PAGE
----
If you're starting BJJ for the first time, then you will need to buy a gi. Some clubs, such as Gracie Barra, require people to buy their own branded gis, but others allow people to pick any gi they want.
If you've been looking for gis on eBay you may have noticed that some gis are labeled as judo gis, while others are labeled as BJJ gis.
There are a few differences between judo gis and BJJ gis. Firstly, judo gis tend to have baggier sleeves, and a longer skirt. In terms of the weight of the material and the thickness of the collar, a cheap 'student' judo gi is probably going to be very similar to a BJJ gi.
More expensive competition judo gis, however, are much heavier, and have a much thicker and harder collar.
BJJ gis, in contrast, have tighter cuffs both on the jacket and the pants, and a skirt that comes down only as far as the crest of the buttocks (in training, many people wear gis that are even shorter than this, but that would not be legal in competition). BJJ collars tend to be lighter and more flexible.
For day to day training, the weight of the material doesn't matter too much. Many people wear very lightweight 'travel gis' in the summer, and then 950gsm gis such as the Tatami Tank in the winter.
A heavy judo gi is closer to the 'tank' end of the spectrum. These gis may be very hot to wear, but other than that you shouldn't notice too much difference.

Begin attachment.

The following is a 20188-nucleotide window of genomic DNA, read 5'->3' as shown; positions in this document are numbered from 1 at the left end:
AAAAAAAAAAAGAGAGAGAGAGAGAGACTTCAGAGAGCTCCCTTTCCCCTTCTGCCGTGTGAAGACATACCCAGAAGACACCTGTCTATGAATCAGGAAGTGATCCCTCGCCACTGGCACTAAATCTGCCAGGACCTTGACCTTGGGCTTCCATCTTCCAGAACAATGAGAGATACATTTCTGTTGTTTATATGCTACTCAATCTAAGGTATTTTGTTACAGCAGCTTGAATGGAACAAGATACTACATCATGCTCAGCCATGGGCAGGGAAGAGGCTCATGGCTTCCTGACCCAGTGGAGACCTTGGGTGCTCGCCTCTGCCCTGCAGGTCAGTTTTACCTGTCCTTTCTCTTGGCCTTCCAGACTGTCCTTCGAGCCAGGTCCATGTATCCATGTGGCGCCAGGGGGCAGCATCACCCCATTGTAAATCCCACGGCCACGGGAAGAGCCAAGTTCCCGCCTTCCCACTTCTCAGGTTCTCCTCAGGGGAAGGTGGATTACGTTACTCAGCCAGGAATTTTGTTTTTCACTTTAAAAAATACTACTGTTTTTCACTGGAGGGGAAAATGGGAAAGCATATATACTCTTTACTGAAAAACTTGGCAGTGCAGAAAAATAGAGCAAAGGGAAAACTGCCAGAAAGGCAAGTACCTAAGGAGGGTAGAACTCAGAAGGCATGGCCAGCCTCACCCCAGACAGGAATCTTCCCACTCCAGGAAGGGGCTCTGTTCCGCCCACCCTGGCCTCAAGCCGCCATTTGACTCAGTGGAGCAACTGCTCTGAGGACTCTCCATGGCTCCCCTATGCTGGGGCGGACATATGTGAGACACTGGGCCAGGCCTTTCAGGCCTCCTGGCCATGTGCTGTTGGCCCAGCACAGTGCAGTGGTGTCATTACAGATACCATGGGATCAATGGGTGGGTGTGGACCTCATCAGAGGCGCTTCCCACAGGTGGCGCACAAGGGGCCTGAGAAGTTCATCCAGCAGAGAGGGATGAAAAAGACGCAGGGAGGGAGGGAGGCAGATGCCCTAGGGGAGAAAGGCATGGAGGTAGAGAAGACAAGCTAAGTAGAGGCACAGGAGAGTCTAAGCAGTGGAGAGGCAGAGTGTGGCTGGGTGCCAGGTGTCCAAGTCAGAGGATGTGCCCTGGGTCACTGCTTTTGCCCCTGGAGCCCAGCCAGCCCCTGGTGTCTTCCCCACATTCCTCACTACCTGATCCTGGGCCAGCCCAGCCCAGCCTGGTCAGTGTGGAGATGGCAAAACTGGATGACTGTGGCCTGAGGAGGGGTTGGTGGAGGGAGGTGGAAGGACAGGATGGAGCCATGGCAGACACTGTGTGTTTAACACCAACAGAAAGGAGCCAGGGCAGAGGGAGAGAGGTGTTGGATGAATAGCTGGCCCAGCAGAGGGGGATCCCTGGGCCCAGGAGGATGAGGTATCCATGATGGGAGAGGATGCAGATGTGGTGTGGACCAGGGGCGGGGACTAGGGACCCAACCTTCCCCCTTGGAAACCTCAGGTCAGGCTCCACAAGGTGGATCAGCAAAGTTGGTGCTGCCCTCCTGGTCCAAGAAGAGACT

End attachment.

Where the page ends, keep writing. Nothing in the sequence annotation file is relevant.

The cut does matter, however. If you like to do ezekiel chokes, then baggy sleeves are quite useful. If you like to perform the 'garotte' choke with your own lapel, then having a long lapel is handy.
In contrast, if you hate it when your sparring partners play worm guard, having a shorter lapel might be advantageous to you because it makes the gi harder to grab.
In competition, both the cut and weight of the gi matter a lot. A judo gi will be legal in a BJJ tournament that follows IBJJF rules, assuming it is the correct size. You would not be allowed to wear a BJJ gi at a judo tournament that uses IJF rules.
Most people would not choose to wear a judo gi for a BJJ tournament, even though it is legal, because judo gis are too heavy. While there are some rulesets that allow people to weigh in without their gi, the IBJJF and many other major promotions expect people to weigh in just before stepping on the mat, while wearing their uniform.
An average "competition legal" BJJ gi weighs less than 2kg. Judo gis can be double that in weight because the weave is so much thicker.
Judo gis are usually white or blue. BJJ gis used for competition are white, blue or black. There are also numerous other patterned and brightly colored gis available for BJJ that would be considered unacceptable at a judo tournament or even at a judo class.
Individual clubs have their own rules on what colors are allowed, and whether patches or embroidery are acceptable. Judo gis are usually plain, with limited branding, and perhaps a large back patch to represent the competitor and the country they compete for.
There is a longstanding joke that BJJ gis look like they belong on a NASCAR track because of the amount of branding and patching on them.
In short, a low cost judo gi will do, in a pinch, for BJJ. However, before you spend money on a gi, talk to the instructor at the club you are training at. They will be able to tell you the rules at their specific club.